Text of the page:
Which Joe gave his name to ‘sloppy joes’? We look at five interesting sandwiches and their lexical origins.
A square knot, originally used for reefing sails.
- ‘He'll be playing the violin like Mozart by two, he'll be speaking Mandarin Chinese at three and teaching me reef knots and mechanical engineering at four.’
- ‘If you are an expert sailor or you can't tell a reef knot from a mainbrace, just turn up and you can be sure of being welcomed on one of the club boats for a sail.’
- ‘And it's true what they say about a well-tied reef knot - it doesn't slip.’
- ‘An appealing idea is that if you learn something, such as how to tie a trucker's knot, then that information will be stored in one particular location in the brain, along with related knowledge - say, between reef knots and half-hitches.’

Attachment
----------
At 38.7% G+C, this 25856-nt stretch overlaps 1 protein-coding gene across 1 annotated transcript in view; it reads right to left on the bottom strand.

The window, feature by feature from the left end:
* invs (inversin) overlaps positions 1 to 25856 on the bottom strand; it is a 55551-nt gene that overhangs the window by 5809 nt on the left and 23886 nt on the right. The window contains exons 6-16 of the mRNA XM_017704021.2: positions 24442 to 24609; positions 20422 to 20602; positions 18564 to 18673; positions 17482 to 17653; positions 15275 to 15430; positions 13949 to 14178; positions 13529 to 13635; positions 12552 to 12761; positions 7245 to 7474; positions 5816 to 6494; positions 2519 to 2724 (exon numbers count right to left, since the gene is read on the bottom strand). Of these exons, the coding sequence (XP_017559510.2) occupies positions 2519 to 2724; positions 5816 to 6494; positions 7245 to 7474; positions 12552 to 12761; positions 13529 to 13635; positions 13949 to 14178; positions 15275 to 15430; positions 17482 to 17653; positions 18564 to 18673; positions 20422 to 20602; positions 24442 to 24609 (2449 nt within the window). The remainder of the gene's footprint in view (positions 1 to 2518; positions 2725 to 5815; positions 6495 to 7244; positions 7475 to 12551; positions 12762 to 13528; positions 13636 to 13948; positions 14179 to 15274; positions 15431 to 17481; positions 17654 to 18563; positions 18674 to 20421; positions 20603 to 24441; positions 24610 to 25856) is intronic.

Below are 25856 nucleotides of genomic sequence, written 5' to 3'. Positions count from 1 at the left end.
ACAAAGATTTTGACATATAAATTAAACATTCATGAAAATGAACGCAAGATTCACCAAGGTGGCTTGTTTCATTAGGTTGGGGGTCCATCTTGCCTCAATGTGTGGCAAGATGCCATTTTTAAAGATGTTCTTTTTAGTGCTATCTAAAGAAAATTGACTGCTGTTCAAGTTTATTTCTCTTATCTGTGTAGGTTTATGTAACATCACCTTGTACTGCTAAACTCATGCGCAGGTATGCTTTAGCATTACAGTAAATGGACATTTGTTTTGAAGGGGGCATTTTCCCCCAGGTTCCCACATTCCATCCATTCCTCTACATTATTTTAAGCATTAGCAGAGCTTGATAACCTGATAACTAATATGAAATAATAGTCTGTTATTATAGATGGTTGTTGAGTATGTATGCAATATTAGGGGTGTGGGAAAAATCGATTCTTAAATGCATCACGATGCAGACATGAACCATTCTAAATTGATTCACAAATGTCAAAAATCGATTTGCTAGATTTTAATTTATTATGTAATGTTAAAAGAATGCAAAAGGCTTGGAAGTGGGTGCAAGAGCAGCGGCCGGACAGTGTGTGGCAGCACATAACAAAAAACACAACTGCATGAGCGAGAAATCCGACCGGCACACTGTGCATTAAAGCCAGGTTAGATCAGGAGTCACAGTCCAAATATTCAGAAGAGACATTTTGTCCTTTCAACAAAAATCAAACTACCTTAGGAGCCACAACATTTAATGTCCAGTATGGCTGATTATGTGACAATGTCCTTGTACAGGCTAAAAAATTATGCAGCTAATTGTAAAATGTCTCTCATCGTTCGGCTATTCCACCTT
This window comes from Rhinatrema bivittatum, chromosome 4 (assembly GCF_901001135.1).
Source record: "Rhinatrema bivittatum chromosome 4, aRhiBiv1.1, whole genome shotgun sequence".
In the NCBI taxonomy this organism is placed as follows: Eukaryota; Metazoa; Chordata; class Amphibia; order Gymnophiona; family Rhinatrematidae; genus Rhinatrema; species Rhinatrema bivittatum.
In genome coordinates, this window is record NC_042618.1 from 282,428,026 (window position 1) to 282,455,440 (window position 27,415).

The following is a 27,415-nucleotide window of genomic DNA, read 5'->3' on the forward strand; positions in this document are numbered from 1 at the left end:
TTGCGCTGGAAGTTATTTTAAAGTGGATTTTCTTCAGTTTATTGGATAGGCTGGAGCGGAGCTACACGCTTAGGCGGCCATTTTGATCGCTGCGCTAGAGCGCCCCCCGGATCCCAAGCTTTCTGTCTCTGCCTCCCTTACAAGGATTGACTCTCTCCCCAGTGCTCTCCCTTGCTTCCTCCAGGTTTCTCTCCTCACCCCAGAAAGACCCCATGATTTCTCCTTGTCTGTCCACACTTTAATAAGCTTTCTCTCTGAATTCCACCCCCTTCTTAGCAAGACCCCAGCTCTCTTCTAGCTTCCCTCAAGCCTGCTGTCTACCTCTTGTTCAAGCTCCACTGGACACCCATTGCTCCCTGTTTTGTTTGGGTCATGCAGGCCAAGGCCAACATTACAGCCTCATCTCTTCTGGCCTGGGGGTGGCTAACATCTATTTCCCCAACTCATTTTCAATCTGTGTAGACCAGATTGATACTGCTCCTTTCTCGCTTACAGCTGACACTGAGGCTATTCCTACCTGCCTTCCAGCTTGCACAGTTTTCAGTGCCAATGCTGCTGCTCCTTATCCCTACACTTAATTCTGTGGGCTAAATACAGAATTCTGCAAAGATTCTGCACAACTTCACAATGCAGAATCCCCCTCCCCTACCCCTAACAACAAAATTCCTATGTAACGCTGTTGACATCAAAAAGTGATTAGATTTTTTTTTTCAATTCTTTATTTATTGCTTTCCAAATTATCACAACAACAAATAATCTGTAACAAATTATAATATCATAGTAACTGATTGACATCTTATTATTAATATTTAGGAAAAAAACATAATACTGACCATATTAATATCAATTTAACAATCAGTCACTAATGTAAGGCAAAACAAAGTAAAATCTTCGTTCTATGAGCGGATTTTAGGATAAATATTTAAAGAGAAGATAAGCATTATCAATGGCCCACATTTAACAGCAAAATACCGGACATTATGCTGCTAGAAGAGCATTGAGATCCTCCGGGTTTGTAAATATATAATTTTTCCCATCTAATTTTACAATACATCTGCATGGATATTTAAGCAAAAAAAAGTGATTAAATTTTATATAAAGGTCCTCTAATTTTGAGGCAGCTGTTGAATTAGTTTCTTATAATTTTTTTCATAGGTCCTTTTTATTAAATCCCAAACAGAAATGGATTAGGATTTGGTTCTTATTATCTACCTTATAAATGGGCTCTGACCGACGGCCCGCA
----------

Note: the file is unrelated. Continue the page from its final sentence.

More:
- ‘Randhawa, 32, a placid sort of fellow who attributes his temperate nature to yoga, did not feel the need to adopt the lotus position once, probably on the grounds that it is difficult to hit a golf ball when your legs are tied in a reef knot.’
- ‘His style, drier than toast and tighter than a reef knot, works best in shorter bursts but - except for the occasional mawkish diversion - his new book is hugely enjoyable.’
- ‘But it's very, very hard to criticise someone when your windpipe is in a reef knot from concussive laughter.’
We take a look at several popular, though confusing, punctuation marks.
From Afghanistan to Zimbabwe, discover surprising and intriguing language facts from around the globe.
The definitions of ‘buddy’ and ‘bro’ in the OED have recently been revised. We explore their history and increase in popularity.